Here are a few guidelines we will follow:

  • Poetry may count, but good prose is what we emphasize.
  • Art work counts if we explain it.
  • Quotes by others will count, if we react to their messages.
  • Practicing good grammar and standard English weigh heavily.
  • Words matter.
  • Originality, quantity, and pride in the writing will become routine.
  • Ten weekly pages of concerned, honest, writing is our goal.

Let Go

Writers who feel good about themselves enjoy the experience and the power of self-expression. Let’s try to sit down in front of the computer or when we pick up a pad and pen in a positive frame of mind. Let’s not be afraid to express ourselves. We are not writing for a grade. We are writing to learn and become enlightened. We do not fear the writing process. We embrace it. Let’s make writing fun and rewarding.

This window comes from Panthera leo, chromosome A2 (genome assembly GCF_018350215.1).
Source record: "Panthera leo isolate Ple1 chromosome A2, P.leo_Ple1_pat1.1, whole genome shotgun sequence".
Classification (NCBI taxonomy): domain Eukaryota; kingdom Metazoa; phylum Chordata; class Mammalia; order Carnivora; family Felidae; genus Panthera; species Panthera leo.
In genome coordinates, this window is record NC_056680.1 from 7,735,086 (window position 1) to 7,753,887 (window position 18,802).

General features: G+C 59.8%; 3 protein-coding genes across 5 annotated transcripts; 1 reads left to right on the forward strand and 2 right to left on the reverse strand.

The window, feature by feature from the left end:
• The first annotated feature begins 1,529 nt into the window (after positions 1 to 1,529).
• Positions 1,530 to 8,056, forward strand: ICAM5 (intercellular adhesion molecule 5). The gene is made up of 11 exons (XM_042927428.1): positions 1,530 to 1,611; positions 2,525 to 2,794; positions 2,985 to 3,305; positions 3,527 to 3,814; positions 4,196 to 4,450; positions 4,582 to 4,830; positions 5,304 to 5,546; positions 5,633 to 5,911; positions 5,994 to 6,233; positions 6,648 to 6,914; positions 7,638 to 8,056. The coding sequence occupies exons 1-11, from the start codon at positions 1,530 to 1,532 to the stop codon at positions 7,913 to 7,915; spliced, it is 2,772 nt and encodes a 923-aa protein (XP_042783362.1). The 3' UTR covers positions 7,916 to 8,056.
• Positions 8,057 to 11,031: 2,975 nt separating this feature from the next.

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A Letter to My Journal

Posted on Monday, December 15, 2014

papersDear Bubba,

This name I give to you, like a father gives to his son, is one of raw and sincere simplicity. It has a country connotation, one that I respect. The truth is best stated simply, the way farmers and cowboys talk to each other. Complexity muddies the water. This daily journal will be unadorned and unaffected. These blank pages invite the accuracy of vision, as the topics appear in front of me.

I write for only you and me.

This New Year’s resolution for 2015 promises to be creative.